Strawberries Forever

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Virgil Evetts

How can John Lennon be 70? Well he can’t be, obviously, but it is at least 70 years since he was born. Maybe it’s because he will forever be frozen as performer in his prime that I find it so hard to accept the idea that Strawberry Fields Forever, a song that I took very literally as a greedy little boy, was written by a guy who would now be a total geezer – if it weren’t for those bullets.

As I grew up I came to realise (with some reluctance) that the song wasn’t about strawberries at all. I’m not sure it’s about anything coherent actually, but it will forever make me think of sweeping fields of gorgeously fragrant, sanguineous strawberries. It’s very nice timing really that Lennon’s birthday coincides with the beginning of the strawberry season in our neck of the woods, if for no other reason than it gives legitimacy to an otherwise tenuous opening paragraph; so thanks, John.

Strawberries are one of the world’s most popular fruit and although cheap as chips in peak season they always have an air of sensuous luxury about them. Their heady fragrance and heartbreakingly tender flesh is the stuff of true contentment. In New Zealand, all commercially grown strawberries are hybrid cultivars. They are typically large, shiny, red throughout and very fragrant. Flavour and sweetness can vary tremendously depending on the weather leading up harvest. Avoid buying strawberries after days of cool wet weather. Not only will the fruit be unripe, they will be overfilled with water and therefore insipid.

Admittedly strawberries are only just appearing in the shops as I write these words, but in the coming weeks, the skies will clear, the temperatures will rise and the current trickle of fruit will become a torrent.

In my opinion cultivated the fruit are at their best before Christmas, and to make the most of them you really have to work quickly.  At the beginning of the season, when prices are still high, I prefer to really savour strawberries. There will be plenty of time for detail and complexity later on, but with my first few punnets I like to keep things simple.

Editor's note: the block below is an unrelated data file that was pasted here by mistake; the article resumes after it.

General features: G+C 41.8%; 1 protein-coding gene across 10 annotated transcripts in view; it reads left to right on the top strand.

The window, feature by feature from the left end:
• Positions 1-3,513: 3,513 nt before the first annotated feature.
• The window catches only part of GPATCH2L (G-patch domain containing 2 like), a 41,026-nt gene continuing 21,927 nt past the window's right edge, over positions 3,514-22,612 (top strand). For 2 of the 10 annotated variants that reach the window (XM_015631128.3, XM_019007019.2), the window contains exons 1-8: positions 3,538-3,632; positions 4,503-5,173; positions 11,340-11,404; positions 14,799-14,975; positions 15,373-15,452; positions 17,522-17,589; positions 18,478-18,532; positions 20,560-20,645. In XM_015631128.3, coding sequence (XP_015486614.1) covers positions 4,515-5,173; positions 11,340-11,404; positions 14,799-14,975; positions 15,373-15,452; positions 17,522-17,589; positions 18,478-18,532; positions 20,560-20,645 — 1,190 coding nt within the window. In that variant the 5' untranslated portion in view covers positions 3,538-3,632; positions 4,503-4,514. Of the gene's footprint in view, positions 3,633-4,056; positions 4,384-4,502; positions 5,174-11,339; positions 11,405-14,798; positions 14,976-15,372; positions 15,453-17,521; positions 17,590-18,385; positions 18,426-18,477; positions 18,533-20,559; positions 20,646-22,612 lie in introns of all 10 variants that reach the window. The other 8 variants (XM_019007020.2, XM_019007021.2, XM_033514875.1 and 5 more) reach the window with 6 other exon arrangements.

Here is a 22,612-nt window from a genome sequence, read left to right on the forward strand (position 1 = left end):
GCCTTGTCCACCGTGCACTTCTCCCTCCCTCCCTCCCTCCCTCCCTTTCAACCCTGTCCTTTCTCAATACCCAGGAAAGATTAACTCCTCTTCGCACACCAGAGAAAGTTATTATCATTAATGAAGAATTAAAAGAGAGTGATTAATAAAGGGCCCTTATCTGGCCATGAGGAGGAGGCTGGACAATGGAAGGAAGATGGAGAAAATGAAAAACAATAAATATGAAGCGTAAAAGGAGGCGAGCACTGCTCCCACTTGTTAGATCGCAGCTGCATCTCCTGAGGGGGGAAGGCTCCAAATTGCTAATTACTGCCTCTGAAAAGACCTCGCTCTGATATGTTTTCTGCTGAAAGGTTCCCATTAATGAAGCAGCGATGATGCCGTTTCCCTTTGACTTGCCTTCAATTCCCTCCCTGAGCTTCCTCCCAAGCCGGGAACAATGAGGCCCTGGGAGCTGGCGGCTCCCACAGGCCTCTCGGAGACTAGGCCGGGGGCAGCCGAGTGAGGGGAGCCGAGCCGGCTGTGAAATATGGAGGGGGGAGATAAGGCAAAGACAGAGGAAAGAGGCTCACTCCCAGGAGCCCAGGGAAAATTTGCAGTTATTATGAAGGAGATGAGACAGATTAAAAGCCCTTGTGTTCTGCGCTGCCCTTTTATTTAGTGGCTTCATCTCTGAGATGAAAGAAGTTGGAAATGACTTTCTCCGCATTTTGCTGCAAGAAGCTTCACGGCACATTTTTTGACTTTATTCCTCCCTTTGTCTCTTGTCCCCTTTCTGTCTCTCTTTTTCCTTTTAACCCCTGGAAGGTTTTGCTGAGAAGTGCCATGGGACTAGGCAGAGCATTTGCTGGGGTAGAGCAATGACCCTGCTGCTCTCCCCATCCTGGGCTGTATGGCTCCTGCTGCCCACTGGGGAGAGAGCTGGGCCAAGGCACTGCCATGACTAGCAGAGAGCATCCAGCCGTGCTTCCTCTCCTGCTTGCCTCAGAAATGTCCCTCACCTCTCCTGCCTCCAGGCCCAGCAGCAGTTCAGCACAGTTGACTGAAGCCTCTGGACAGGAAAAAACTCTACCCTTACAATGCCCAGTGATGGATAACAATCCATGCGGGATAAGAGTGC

The old Wimbledon classic of strawberries and cream – with perhaps just the lightest dusting of icing sugar – is a very good start. When I was at primary school, the highly incongruous end of the year reward for the hard-working crossing monitors was a strawberry -cream lunch, followed by a day at Rainbow’s End. I’ve never really cared for rollercoasters, but the promise of those strawberries kept me in a sash and fluro vest for several years.

  • Try hulled and halved strawberries dressed with lemon juice, icing sugar, a dash of Angostura bitters and plenty of shredded fresh mint. Serve chilled with our without cream
  • Slightly more elaborate, but still sparse and suitably reverential, is that lovely jumble of meringue, strawberries and fresh cream that is Eton Mess. 
  • On a related theme it’s hard not be seduced by the many charms of a strawberry roulade. Fresh cream, meringue and strawberries are the holy trinity of many a fine dessert, and are sure to please however you bring them together.
  • As the faucet that is the strawberry season opens up, one starts looking for more inventive ways make the most of the glut:
  • Strawberry pie is a sticky, sweet taste of old-fashioned Americana. It makes a mighty fine dessert hot or cold, and should be drowned in cream to be enjoyed at its artery-clogging best.  
  • Strawberry shortcake is a simple but startlingly affective assemblage of short-crust base and fresh strawberries. It’s one of the most famous examples of the American baking repertoire, mostly because of the iconic 1980s doll of the same name – and fragrance.